Most companies attending the event use it to announce their new products and services as well as offering glimpses of future mobile technologies that will come to market over the next couple of years.

That said, it's no wonder that this year's conference has a track dedicated to mHealth - what I would consider the next evolutionary step beyond telehealth.

The conference offers exhibitors the opportunity to show what they can do for businesses to support the medical community, as well as the services those businesses can provide to patients, doctors, therapists and others.

But as I pointed out in the past, mobile technologies - networks, applications, services and devices - are moving much faster than the health care infrastructure and government policies required to utilize these advanced tools so expect adoption to take some time.

GSMA will offer several panels that address some of the main issues and opportunities associated with mHealth, including how and when can mHealth become a profitable business, remote monitoring and preventive care, and of course, a glimpse into the future business and technology of mHealth. It wouldn't be a technical event if we didn't see the Star Trek devices.

With the rash of mobile operators throughout the world jumping on the mHealth bandwagon, the number of companies offering wellness and health care solutions is likely to increase.

Mobile operators enable the connectivity required for the applications and services whether in the home, around the corner, across the country, or in another part of the world. GSMA is likely to become a global advocate for moving mHealth forward in a world gone mobile.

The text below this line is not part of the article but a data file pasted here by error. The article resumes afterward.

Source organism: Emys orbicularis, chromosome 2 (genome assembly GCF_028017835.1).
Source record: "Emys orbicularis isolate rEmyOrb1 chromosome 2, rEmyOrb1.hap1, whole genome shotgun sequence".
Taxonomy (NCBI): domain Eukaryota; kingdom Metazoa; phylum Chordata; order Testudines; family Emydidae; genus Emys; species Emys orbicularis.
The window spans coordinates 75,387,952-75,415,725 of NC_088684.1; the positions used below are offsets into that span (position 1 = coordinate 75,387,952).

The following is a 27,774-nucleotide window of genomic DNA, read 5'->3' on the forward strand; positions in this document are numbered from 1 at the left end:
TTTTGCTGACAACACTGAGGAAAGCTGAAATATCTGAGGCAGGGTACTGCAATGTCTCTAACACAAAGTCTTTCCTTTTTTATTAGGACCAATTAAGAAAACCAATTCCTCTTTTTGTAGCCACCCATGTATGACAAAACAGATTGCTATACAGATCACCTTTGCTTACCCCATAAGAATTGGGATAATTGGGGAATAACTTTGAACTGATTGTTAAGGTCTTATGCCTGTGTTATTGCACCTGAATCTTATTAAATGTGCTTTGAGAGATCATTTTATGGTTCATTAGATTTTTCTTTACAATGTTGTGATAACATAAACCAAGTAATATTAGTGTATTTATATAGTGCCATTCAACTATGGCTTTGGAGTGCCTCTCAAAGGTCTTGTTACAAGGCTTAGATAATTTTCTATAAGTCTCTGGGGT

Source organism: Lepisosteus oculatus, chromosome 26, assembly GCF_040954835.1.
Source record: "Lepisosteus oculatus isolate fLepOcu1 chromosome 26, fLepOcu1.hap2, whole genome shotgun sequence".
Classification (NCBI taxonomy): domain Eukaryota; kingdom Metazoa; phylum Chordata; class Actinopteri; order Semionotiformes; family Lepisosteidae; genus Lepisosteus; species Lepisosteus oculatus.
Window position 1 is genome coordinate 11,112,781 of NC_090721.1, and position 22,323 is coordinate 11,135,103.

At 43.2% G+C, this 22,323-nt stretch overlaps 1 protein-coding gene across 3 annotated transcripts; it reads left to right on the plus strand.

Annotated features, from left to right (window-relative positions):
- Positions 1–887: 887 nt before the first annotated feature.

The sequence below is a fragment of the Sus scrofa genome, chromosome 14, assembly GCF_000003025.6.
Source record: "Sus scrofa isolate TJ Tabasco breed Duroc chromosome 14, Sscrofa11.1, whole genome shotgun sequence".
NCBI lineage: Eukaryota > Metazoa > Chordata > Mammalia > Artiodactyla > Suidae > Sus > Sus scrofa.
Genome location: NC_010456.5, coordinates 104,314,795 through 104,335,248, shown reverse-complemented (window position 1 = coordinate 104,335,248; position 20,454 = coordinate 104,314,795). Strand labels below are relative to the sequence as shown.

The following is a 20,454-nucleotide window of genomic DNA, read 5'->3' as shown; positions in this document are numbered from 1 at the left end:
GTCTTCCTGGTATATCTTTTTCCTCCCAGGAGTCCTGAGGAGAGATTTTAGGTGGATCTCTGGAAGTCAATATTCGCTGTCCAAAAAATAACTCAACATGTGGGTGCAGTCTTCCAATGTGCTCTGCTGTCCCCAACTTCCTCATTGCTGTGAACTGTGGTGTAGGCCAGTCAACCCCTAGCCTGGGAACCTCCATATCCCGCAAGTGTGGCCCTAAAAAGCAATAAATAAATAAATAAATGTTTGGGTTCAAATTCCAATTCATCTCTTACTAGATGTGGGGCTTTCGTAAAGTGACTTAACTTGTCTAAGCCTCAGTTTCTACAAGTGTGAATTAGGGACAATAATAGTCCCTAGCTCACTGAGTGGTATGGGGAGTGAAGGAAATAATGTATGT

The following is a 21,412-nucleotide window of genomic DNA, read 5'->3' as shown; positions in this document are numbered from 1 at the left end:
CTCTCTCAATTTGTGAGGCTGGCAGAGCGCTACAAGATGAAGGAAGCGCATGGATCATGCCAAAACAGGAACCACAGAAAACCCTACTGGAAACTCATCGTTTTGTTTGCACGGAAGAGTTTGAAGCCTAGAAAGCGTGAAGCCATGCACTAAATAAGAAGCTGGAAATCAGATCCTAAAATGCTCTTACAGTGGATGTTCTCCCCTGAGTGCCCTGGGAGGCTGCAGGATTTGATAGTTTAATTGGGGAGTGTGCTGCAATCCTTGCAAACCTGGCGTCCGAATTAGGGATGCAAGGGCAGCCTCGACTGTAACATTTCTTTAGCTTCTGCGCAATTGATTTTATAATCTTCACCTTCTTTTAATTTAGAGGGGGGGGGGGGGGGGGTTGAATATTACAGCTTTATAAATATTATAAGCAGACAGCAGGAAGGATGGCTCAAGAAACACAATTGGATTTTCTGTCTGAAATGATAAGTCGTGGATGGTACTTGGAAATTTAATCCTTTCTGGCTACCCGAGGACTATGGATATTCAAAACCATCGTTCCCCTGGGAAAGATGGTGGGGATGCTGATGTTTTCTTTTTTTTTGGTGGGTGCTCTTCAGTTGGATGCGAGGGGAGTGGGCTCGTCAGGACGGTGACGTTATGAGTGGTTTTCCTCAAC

I often talk about the cost of health care in the United States but the same is true around the world. The health care value chain that warrants fixing domestically needs similar treatment in other countries struggling to reform their systems.

The membership and reach of GSMA, along with its technology standards bodies, should play an important role in formalizing the best way to enliven mHealth regardless of where one lives, works or plays.

In the mobile industry, mHealth is viewed as a growth market - which translates to, "there's potential for a lot of money to be made in supporting health care." The carrot is being dangled in front of them. Now let's see what these folks can do to drive this technology and its benefits forward.


Have a safe and healthy week.

Follow me on Twitter: @TechnicalJones


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Tech Term - Trusted Computing Base

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Thumbnail image for Thumbnail image for Thumbnail image for Thumbnail image for Thumbnail image for Thumbnail image for Thumbnail image for Thumbnail image for Thumbnail image for TechTerm_Image 2008.png
Trusted Computing Base (TCB)

Definition:
  The totality of protection mechanisms within a computer system including hardware, firmware, and software - the combination of which are responsible for enforcing a security policy.

A TCB consists of one or more components that together enforce a unified security policy over a product or system.



TCB_Feb 2011.png


Tech Term - Trusted Computing Base

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Thumbnail image for Thumbnail image for Thumbnail image for Thumbnail image for Thumbnail image for Thumbnail image for Thumbnail image for Thumbnail image for Thumbnail image for TechTerm_Image 2008.png
Trusted Computing Base (TCB)

Definition:
  The totality of protection mechanisms within a computer system including hardware, firmware, and software - the combination of which are responsible for enforcing a security policy.

A TCB consists of one or more components that together enforce a unified security policy over a product or system.



TCB_Feb 2011.png


Health IT Survey

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Health IT Survey